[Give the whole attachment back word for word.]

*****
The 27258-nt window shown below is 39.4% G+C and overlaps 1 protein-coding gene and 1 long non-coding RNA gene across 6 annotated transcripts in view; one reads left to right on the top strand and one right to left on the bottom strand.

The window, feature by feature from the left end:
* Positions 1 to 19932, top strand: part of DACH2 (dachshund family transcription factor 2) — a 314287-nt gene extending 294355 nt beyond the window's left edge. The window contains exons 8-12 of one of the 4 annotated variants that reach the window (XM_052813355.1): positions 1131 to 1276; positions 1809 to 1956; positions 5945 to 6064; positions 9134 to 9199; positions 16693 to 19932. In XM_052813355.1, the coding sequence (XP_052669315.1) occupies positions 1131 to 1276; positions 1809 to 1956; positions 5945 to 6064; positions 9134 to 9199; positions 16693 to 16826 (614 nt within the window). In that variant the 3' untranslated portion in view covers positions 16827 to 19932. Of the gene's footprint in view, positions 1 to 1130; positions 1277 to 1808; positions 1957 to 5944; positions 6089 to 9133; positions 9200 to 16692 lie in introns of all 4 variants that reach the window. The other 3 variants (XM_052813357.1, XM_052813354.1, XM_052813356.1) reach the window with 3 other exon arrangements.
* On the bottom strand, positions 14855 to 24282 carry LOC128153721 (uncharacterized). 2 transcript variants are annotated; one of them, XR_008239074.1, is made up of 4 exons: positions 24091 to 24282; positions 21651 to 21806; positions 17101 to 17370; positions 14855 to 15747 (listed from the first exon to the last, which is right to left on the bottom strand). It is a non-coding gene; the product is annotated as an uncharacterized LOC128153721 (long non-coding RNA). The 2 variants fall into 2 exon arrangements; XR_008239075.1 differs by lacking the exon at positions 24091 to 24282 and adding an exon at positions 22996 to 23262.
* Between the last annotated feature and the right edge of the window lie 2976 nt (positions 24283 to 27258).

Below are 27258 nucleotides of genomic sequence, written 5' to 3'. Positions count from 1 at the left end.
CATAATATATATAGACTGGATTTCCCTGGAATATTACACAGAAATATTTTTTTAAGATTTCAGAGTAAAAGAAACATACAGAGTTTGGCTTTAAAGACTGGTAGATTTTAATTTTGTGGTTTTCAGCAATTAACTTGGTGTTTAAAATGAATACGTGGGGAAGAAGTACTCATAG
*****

The 27258-nt window shown below is 39.4% G+C and overlaps 1 protein-coding gene and 1 long non-coding RNA gene across 6 annotated transcripts in view; one reads left to right on the top strand and one right to left on the bottom strand.

The window, feature by feature from the left end:
* Positions 1 to 19932, top strand: part of DACH2 (dachshund family transcription factor 2) — a 314287-nt gene extending 294355 nt beyond the window's left edge. The window contains exons 8-12 of one of the 4 annotated variants that reach the window (XM_052813355.1): positions 1131 to 1276; positions 1809 to 1956; positions 5945 to 6064; positions 9134 to 9199; positions 16693 to 19932. In XM_052813355.1, the coding sequence (XP_052669315.1) occupies positions 1131 to 1276; positions 1809 to 1956; positions 5945 to 6064; positions 9134 to 9199; positions 16693 to 16826 (614 nt within the window). In that variant the 3' untranslated portion in view covers positions 16827 to 19932. Of the gene's footprint in view, positions 1 to 1130; positions 1277 to 1808; positions 1957 to 5944; positions 6089 to 9133; positions 9200 to 16692 lie in introns of all 4 variants that reach the window. The other 3 variants (XM_052813357.1, XM_052813354.1, XM_052813356.1) reach the window with 3 other exon arrangements.
* On the bottom strand, positions 14855 to 24282 carry LOC128153721 (uncharacterized). 2 transcript variants are annotated; one of them, XR_008239074.1, is made up of 4 exons: positions 24091 to 24282; positions 21651 to 21806; positions 17101 to 17370; positions 14855 to 15747 (listed from the first exon to the last, which is right to left on the bottom strand). It is a non-coding gene; the product is annotated as an uncharacterized LOC128153721 (long non-coding RNA). The 2 variants fall into 2 exon arrangements; XR_008239075.1 differs by lacking the exon at positions 24091 to 24282 and adding an exon at positions 22996 to 23262.
* Between the last annotated feature and the right edge of the window lie 2976 nt (positions 24283 to 27258).

Below are 27258 nucleotides of genomic sequence, written 5' to 3'. Positions count from 1 at the left end.
CATAATATATATAGACTGGATTTCCCTGGAATATTACACAGAAATATTTTTTTAAGATTTCAGAGTAAAAGAAACATACAGAGTTTGGCTTTAAAGACTGGTAGATTTTAATTTTGTGGTTTTCAGCAATTAACTTGGTGTTTAAAATGAATACGTGGGGAAGAAGTACTCATAG